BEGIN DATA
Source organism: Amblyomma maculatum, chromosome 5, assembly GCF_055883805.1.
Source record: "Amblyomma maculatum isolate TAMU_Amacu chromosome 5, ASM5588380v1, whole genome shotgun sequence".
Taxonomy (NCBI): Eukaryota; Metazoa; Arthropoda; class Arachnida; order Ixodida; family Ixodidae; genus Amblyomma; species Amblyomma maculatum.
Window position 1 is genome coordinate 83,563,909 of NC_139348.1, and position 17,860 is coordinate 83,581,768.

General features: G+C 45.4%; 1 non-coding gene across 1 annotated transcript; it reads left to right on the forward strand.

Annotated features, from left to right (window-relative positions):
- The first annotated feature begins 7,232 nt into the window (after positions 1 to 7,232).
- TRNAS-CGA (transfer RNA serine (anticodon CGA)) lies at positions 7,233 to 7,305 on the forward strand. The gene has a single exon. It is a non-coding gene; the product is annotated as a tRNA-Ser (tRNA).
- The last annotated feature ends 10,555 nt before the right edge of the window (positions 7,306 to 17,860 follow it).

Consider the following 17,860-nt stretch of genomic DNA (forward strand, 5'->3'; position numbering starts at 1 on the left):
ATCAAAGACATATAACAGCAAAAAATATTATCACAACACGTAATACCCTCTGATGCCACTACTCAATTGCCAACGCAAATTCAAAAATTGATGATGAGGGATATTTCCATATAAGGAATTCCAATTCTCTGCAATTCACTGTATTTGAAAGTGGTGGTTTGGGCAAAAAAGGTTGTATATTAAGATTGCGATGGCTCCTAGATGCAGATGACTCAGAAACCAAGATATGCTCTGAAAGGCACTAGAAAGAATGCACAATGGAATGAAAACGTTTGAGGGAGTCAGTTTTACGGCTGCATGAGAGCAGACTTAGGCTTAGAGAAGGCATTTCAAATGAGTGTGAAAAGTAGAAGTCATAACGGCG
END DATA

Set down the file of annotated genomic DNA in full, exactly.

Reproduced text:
Source organism: Amblyomma maculatum, chromosome 5, assembly GCF_055883805.1.
Source record: "Amblyomma maculatum isolate TAMU_Amacu chromosome 5, ASM5588380v1, whole genome shotgun sequence".
Taxonomy (NCBI): Eukaryota; Metazoa; Arthropoda; class Arachnida; order Ixodida; family Ixodidae; genus Amblyomma; species Amblyomma maculatum.
Window position 1 is genome coordinate 83,563,909 of NC_139348.1, and position 17,860 is coordinate 83,581,768.

General features: G+C 45.4%; 1 non-coding gene across 1 annotated transcript; it reads left to right on the forward strand.

Annotated features, from left to right (window-relative positions):
- The first annotated feature begins 7,232 nt into the window (after positions 1 to 7,232).
- TRNAS-CGA (transfer RNA serine (anticodon CGA)) lies at positions 7,233 to 7,305 on the forward strand. The gene has a single exon. It is a non-coding gene; the product is annotated as a tRNA-Ser (tRNA).
- The last annotated feature ends 10,555 nt before the right edge of the window (positions 7,306 to 17,860 follow it).

Consider the following 17,860-nt stretch of genomic DNA (forward strand, 5'->3'; position numbering starts at 1 on the left):
ATCAAAGACATATAACAGCAAAAAATATTATCACAACACGTAATACCCTCTGATGCCACTACTCAATTGCCAACGCAAATTCAAAAATTGATGATGAGGGATATTTCCATATAAGGAATTCCAATTCTCTGCAATTCACTGTATTTGAAAGTGGTGGTTTGGGCAAAAAAGGTTGTATATTAAGATTGCGATGGCTCCTAGATGCAGATGACTCAGAAACCAAGATATGCTCTGAAAGGCACTAGAAAGAATGCACAATGGAATGAAAACGTTTGAGGGAGTCAGTTTTACGGCTGCATGAGAGCAGACTTAGGCTTAGAGAAGGCATTTCAAATGAGTGTGAAAAGTAGAAGTCATAACGGCG